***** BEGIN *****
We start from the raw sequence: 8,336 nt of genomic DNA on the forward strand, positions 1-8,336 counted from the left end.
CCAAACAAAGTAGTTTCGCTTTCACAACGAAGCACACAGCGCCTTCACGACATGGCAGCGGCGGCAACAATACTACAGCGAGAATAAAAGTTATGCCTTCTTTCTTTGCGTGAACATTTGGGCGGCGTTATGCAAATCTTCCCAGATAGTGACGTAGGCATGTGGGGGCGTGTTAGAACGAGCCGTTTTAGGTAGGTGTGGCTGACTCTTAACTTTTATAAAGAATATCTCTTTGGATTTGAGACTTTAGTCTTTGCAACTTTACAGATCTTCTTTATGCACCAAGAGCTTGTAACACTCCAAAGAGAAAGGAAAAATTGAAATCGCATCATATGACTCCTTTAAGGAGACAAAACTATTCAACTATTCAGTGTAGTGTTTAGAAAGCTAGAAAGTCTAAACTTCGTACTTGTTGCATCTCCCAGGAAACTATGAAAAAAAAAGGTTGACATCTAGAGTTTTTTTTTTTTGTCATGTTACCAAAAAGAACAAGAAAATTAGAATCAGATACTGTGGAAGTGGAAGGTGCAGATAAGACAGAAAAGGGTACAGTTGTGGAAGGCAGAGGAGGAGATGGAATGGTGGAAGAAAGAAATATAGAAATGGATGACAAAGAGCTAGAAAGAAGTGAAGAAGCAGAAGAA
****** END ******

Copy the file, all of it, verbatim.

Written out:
We start from the raw sequence: 8,336 nt of genomic DNA on the forward strand, positions 1-8,336 counted from the left end.
CCAAACAAAGTAGTTTCGCTTTCACAACGAAGCACACAGCGCCTTCACGACATGGCAGCGGCGGCAACAATACTACAGCGAGAATAAAAGTTATGCCTTCTTTCTTTGCGTGAACATTTGGGCGGCGTTATGCAAATCTTCCCAGATAGTGACGTAGGCATGTGGGGGCGTGTTAGAACGAGCCGTTTTAGGTAGGTGTGGCTGACTCTTAACTTTTATAAAGAATATCTCTTTGGATTTGAGACTTTAGTCTTTGCAACTTTACAGATCTTCTTTATGCACCAAGAGCTTGTAACACTCCAAAGAGAAAGGAAAAATTGAAATCGCATCATATGACTCCTTTAAGGAGACAAAACTATTCAACTATTCAGTGTAGTGTTTAGAAAGCTAGAAAGTCTAAACTTCGTACTTGTTGCATCTCCCAGGAAACTATGAAAAAAAAAGGTTGACATCTAGAGTTTTTTTTTTTTGTCATGTTACCAAAAAGAACAAGAAAATTAGAATCAGATACTGTGGAAGTGGAAGGTGCAGATAAGACAGAAAAGGGTACAGTTGTGGAAGGCAGAGGAGGAGATGGAATGGTGGAAGAAAGAAATATAGAAATGGATGACAAAGAGCTAGAAAGAAGTGAAGAAGCAGAAGAA